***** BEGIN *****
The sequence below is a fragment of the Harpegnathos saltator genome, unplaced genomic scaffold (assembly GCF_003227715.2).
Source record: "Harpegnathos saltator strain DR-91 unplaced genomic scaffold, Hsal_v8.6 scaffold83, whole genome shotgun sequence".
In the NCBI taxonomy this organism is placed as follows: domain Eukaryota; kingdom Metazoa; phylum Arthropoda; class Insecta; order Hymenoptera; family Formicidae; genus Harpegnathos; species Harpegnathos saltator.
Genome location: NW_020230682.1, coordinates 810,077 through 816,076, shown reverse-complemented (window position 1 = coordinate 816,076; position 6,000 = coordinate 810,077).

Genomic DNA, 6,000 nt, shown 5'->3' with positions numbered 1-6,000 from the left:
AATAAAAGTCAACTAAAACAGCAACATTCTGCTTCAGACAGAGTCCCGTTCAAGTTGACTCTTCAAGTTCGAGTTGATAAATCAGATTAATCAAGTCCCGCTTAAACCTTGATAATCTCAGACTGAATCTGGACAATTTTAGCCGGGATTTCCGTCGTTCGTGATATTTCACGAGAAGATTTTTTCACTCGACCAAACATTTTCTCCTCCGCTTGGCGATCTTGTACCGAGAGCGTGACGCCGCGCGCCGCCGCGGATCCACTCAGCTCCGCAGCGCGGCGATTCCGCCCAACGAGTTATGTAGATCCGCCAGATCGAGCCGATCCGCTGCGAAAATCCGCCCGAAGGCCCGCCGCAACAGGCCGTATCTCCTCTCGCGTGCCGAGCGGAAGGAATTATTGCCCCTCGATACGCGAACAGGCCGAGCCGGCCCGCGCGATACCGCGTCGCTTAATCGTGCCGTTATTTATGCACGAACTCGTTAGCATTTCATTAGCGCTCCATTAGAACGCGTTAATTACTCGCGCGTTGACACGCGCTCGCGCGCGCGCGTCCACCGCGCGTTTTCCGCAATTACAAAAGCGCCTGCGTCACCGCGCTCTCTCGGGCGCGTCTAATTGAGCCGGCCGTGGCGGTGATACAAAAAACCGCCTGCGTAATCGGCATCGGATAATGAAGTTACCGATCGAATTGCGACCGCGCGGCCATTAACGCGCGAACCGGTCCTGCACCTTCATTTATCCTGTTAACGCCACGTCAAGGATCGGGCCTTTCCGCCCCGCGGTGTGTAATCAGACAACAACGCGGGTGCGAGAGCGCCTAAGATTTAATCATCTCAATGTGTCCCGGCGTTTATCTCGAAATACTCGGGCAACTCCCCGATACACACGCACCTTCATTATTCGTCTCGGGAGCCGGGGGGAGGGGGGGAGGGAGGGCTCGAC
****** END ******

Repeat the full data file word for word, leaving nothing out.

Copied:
The sequence below is a fragment of the Harpegnathos saltator genome, unplaced genomic scaffold (assembly GCF_003227715.2).
Source record: "Harpegnathos saltator strain DR-91 unplaced genomic scaffold, Hsal_v8.6 scaffold83, whole genome shotgun sequence".
In the NCBI taxonomy this organism is placed as follows: domain Eukaryota; kingdom Metazoa; phylum Arthropoda; class Insecta; order Hymenoptera; family Formicidae; genus Harpegnathos; species Harpegnathos saltator.
Genome location: NW_020230682.1, coordinates 810,077 through 816,076, shown reverse-complemented (window position 1 = coordinate 816,076; position 6,000 = coordinate 810,077).

Genomic DNA, 6,000 nt, shown 5'->3' with positions numbered 1-6,000 from the left:
AATAAAAGTCAACTAAAACAGCAACATTCTGCTTCAGACAGAGTCCCGTTCAAGTTGACTCTTCAAGTTCGAGTTGATAAATCAGATTAATCAAGTCCCGCTTAAACCTTGATAATCTCAGACTGAATCTGGACAATTTTAGCCGGGATTTCCGTCGTTCGTGATATTTCACGAGAAGATTTTTTCACTCGACCAAACATTTTCTCCTCCGCTTGGCGATCTTGTACCGAGAGCGTGACGCCGCGCGCCGCCGCGGATCCACTCAGCTCCGCAGCGCGGCGATTCCGCCCAACGAGTTATGTAGATCCGCCAGATCGAGCCGATCCGCTGCGAAAATCCGCCCGAAGGCCCGCCGCAACAGGCCGTATCTCCTCTCGCGTGCCGAGCGGAAGGAATTATTGCCCCTCGATACGCGAACAGGCCGAGCCGGCCCGCGCGATACCGCGTCGCTTAATCGTGCCGTTATTTATGCACGAACTCGTTAGCATTTCATTAGCGCTCCATTAGAACGCGTTAATTACTCGCGCGTTGACACGCGCTCGCGCGCGCGCGTCCACCGCGCGTTTTCCGCAATTACAAAAGCGCCTGCGTCACCGCGCTCTCTCGGGCGCGTCTAATTGAGCCGGCCGTGGCGGTGATACAAAAAACCGCCTGCGTAATCGGCATCGGATAATGAAGTTACCGATCGAATTGCGACCGCGCGGCCATTAACGCGCGAACCGGTCCTGCACCTTCATTTATCCTGTTAACGCCACGTCAAGGATCGGGCCTTTCCGCCCCGCGGTGTGTAATCAGACAACAACGCGGGTGCGAGAGCGCCTAAGATTTAATCATCTCAATGTGTCCCGGCGTTTATCTCGAAATACTCGGGCAACTCCCCGATACACACGCACCTTCATTATTCGTCTCGGGAGCCGGGGGGAGGGGGGGAGGGAGGGCTCGAC